Monday 28 June 2010

Why Karate?

One question I have been asked by so many people over the years, and many times recently, is “Why do you do practice karate?” This is especially the case, here in Japan, as Japanese people are often surprised that I do a traditional Japanese martial art.
On the subject of sports rather than budo, coming from “consistently” the strongest rugby province in New Zealand (Canterbury), and the nation of the All-Blacks, it must seem certain that growing up would automatically include the acquisition of ‘cauliflower ears’. Fortunately for me, and my ears, my mother put me into Shotokan karate at five years old for my discipline. Why? Because she was rightfully impressed by Japanese reigi-saho (etiquette) and the physical balance of karate (as an unparalleled physical art and means of self-defense). So as it turned out, I found myself in the dojo engaging in jiyu-kumite, as opposed to tackling people, or being in a scrum.
THE REAL QUESTION! “Why are you still doing Shotokan karate well into your 30’s?” Here are the first six points which immediately come to mind. These are the core things that have kept me motivated for three decades, and continue to do so:
(1) Youthful looks and range of motion/flexibility: Karate training keeps people young looking and allows them to improve their suppleness. This results in flexible movement throughout life, which also combats "stiffening up at the hinges so to speak". I don’t know about you but I like looking young and hope to be moving like Asai Sensei when he was 70!

(2) Sculpted muscles and physical strength: Karate strengthens and beautifully tones the entire body in a balanced and systematic manner. Whilst you won’t ‘bulk up’ or start looking like a bodybuilder, with consistent training, your body is tightened and chiseled. Thus you look, and feel better. The strength that you gain is karate specific, enabling you to effectively apply your techniques. Call it vanity, but keeping in good shape is highly motivational (if you don't already, tap into this 'energy' to motivate yourself). One’s technical skill and physique reflects their training. Proper karate will get, and keep you in good shape, and if it doesn’t, it is lacking the physical intensity needed to be an effective martial art.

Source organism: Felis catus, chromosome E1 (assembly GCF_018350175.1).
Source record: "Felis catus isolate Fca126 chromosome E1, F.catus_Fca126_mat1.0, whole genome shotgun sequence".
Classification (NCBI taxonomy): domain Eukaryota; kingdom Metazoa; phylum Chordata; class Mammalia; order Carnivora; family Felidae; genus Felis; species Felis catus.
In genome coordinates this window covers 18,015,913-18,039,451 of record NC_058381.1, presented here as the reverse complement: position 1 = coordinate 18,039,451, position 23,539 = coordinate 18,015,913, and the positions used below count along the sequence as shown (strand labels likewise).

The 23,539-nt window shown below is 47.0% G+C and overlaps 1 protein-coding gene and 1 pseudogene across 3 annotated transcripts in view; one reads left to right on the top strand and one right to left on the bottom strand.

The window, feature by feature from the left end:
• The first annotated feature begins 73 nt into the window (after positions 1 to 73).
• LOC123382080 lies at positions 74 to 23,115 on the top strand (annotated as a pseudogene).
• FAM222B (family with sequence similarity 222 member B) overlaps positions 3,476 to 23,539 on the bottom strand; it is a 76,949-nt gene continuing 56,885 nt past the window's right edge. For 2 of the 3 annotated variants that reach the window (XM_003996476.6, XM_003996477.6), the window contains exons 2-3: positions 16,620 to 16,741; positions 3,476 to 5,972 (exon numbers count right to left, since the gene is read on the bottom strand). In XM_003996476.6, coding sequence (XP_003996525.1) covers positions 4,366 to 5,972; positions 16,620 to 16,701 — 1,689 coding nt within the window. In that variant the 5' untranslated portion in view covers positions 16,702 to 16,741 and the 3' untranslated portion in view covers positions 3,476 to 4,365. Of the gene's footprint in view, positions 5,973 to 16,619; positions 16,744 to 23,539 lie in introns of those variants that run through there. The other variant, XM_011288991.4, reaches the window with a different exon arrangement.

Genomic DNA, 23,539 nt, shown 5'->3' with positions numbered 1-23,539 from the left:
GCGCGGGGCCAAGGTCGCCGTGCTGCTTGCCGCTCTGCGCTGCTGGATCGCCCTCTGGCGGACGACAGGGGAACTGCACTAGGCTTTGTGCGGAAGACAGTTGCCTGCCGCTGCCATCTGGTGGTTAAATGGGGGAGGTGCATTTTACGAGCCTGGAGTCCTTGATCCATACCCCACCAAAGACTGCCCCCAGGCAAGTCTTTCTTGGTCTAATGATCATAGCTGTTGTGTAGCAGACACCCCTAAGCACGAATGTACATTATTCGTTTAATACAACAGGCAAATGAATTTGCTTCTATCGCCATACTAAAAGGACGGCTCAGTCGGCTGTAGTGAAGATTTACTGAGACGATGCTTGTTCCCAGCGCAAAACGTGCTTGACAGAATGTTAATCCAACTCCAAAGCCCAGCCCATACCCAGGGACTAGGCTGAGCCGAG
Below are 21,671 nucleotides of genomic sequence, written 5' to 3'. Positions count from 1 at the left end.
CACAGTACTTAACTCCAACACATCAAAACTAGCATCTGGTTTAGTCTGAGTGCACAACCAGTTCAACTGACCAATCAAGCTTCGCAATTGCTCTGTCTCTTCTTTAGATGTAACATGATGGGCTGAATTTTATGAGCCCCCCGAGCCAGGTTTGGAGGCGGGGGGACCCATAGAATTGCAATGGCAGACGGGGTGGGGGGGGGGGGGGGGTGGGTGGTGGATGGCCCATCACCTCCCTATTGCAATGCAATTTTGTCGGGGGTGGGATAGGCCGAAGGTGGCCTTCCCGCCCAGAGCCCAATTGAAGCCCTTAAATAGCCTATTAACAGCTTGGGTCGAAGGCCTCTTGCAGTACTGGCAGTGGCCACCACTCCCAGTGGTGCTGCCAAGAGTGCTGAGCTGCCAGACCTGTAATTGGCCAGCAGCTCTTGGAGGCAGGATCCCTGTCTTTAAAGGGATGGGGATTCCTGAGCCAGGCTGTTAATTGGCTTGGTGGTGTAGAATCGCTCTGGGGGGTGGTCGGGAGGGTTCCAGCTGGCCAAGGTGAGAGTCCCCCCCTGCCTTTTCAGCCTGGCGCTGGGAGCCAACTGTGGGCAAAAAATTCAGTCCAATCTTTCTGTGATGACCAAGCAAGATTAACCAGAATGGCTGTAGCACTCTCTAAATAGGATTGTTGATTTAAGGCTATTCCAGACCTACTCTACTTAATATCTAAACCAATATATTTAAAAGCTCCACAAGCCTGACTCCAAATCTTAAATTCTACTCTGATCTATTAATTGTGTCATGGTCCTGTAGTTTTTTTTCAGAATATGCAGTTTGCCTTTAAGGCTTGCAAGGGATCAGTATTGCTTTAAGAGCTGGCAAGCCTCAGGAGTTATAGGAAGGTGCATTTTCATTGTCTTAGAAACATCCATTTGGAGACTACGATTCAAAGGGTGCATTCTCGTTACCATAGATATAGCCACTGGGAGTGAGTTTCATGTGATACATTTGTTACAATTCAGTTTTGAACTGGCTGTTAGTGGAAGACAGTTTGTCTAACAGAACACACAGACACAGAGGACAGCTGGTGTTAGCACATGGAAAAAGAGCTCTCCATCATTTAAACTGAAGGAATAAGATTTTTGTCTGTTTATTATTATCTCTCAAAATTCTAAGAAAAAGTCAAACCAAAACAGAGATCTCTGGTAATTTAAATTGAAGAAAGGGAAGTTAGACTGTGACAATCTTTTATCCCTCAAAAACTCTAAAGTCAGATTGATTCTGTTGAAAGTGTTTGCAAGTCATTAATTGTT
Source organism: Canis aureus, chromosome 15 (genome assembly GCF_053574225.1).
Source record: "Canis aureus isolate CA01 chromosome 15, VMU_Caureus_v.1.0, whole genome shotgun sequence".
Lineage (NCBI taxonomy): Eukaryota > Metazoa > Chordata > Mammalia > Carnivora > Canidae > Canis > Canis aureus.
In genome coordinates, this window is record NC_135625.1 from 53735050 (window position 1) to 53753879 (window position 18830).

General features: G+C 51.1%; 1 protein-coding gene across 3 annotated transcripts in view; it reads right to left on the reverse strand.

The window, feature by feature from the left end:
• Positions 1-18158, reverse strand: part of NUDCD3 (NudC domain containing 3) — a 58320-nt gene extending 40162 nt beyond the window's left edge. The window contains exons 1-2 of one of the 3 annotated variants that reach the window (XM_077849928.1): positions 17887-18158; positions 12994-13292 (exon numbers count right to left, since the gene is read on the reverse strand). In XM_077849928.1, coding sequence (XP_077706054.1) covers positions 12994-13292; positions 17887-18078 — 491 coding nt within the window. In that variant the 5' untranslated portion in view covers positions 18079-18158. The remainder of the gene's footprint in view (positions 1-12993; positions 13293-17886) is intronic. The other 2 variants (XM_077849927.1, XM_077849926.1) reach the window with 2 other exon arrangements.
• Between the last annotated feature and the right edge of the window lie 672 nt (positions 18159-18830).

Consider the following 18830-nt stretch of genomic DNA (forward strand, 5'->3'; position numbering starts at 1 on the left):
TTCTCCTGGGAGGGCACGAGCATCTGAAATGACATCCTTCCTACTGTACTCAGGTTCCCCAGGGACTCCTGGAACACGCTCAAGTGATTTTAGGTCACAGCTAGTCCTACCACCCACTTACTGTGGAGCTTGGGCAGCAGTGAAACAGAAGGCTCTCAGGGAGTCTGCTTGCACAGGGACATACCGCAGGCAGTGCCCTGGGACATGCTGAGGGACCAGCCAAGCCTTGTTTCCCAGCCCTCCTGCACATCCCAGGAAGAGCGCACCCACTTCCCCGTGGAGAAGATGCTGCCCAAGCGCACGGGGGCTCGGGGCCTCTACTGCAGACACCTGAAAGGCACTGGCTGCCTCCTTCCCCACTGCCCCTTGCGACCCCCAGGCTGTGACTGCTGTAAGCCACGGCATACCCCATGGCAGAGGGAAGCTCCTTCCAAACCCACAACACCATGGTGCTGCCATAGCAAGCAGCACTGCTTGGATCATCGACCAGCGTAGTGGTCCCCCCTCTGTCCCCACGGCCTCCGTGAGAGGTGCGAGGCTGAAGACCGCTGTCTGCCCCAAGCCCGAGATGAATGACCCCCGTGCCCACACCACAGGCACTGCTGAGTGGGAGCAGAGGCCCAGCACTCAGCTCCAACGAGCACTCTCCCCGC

(3) Effective self-defense regardless of size: Karate is ideal for everyone who wishes to develop effective self-defense skills. This is because it utilizes highly refined techniques, as opposed to merely applying brute force (or requiring practitioners to be physically big or to “become fighters”). This comes from the fact that fundamental Shotokan uses the power of the entire body, in particular that of the waist/hips (maximum horizontal torque) and the legs (maximum vertical compression). Wasted motion is eradicated, therefore, “all of this collective power goes in” and king-hits on the opponent. This is the physical trademark of authentic Shotokan karate technique, which is known as “ichigeki-hissatsu” (to finish the adversary with a single blow).

(4) Mental well-being: Karate combats psychological problems such as stress, anxiety and depression. By practicing karate, people’s self-esteem is greatly enhanced, and therefore they do better in their daily lives. Related to this is the fact that training also results in increased physical energy, enhanced concentration and better sleeping patterns.
(5) The combination of fitness and art form: Karate is not merely exercise, it is also a traditional Japanese art form, which requires a lifetime of study to perfect. This means that the body (movement and breathing) and mind are completely engaged, and therefore it never becomes boring. Trying my best to perfect kihon (the fundamentals) and kata (formal exercises) is a never ending challenge. This by itself is extremely motivational.

(6) Lifetime activity: You can train all of your life in karate and keep physically improving yourself!” Compare this to say rugby, football, gymnastics and other physical activities. A great example of this is my late teacher Shuseki Shihan Tetsuhiko Asai, who reached his physical peak in his late 60’s!

One word which comes to mind about Karate-Do is HARMONY. Karate as an activity is all about the harmony of physical movement, breathing and self-control of the mind. These elements can be used for the bettering of the individual, both physically and mentally, whilst perfecting a powerful martial art of self-defense. So I reply, to anyone who asks me “Why do you practice karate?” by politely asking “Why don’t you!?”

© André Bertel, Japan (2010).

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